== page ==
E.J. Dionne and David Brooks square off on John McCain’s lobbying connections.
It seems odd, but for John McCain it was a blessing to have the chance to bury questions about his dealings with lobbyists beneath an alleged sex scandal. The prurient part of the story was easy to deny, and voters are sick of sex scandals.
But even if the sex goes away, the underlying questions raised last week in the story for which the New York Times took such grief are unlikely to disappear. The McCain campaign’s sweeping denials may have been a bit too sweeping, and sex, in the end, is not what the story was really about.
In denouncing the Times story, McCain’s campaign denied that he had met with Lowell “Bud” Paxson, president of the firm. But Paxson later told The Post that he had met with McCain. More telling, Newsweek reported this weekend that McCain himself acknowledged in a 2002 deposition that he had met with Paxson.
As Newsweek wrote, “With his typically blunt, almost cheery way of admitting the sinfulness of man, including his own weaknesses, he acknowledged in the deposition that his relationship with Paxson . . . would ‘absolutely’ look corrupt to the ordinary voter.”
And on Friday, The Post reported that while McCain may relish attacking lobbyists, many top officials of his campaign — including Rick Davis, his campaign manager, and Charlie Black, his chief political adviser — are themselves well-known lobbyists with long client lists.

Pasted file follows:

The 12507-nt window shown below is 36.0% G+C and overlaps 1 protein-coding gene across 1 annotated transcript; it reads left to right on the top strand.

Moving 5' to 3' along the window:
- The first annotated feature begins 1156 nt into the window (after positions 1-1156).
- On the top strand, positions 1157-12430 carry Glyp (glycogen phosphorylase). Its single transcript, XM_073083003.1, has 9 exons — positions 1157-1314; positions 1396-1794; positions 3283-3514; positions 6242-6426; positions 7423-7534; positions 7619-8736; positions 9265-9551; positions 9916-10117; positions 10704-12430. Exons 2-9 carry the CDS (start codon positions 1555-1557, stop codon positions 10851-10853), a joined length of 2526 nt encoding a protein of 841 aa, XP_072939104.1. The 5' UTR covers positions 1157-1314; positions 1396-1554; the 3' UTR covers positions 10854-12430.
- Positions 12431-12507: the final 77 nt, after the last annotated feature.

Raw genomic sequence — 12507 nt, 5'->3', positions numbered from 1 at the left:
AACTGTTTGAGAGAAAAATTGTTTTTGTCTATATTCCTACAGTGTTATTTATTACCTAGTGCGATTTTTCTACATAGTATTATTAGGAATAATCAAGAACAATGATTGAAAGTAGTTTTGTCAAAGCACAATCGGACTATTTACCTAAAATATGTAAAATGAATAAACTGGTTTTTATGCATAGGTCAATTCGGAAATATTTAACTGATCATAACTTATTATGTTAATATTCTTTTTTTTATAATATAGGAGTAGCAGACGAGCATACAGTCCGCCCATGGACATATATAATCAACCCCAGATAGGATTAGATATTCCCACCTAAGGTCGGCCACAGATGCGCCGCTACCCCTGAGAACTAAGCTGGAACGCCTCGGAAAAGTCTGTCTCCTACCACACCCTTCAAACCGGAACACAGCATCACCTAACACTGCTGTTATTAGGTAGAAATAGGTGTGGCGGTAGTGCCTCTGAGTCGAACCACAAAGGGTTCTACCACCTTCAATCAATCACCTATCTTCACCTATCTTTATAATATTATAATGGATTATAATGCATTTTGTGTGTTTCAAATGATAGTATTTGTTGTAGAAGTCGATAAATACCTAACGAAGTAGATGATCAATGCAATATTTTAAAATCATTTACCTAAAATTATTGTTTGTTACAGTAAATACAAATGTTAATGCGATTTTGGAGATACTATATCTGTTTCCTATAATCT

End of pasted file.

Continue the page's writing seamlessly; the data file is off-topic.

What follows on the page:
Why does this matter? Many of us have praised McCain over the years for his reform work and his criticism of special-interest politics. His reformer image is one reason he’s so close to securing the Republican presidential nomination. It’s thus perfectly reasonable for journalists to explore how McCain’s strong words about lobbyists square with how he’s actually dealt with them.
Over the course of his career, McCain has tried to do the impossible. He has challenged the winds of the money gale. He has sometimes failed and fallen short. And there have always been critics who cherry-pick his compromises, ignore his larger efforts and accuse him of being a hypocrite.
This is, of course, the gospel of the mediocre man: to ridicule somebody who tries something difficult on the grounds that the effort was not a total success. But any decent person who looks at the McCain record sees that while he has certainly faltered at times, he has also battled concentrated power more doggedly than any other legislator. If this is the record of a candidate with lobbyists on his campaign bus, then every candidate should have lobbyists on the bus.
And here’s the larger point: We’re going to have two extraordinary nominees for president this year. This could be one of the great general election campaigns in American history. The only thing that could ruin it is if the candidates become demagogues and hurl accusations at each other that are an insult to reality and common sense.
E.J. Dionne makes sense. David Brooks makes excuses.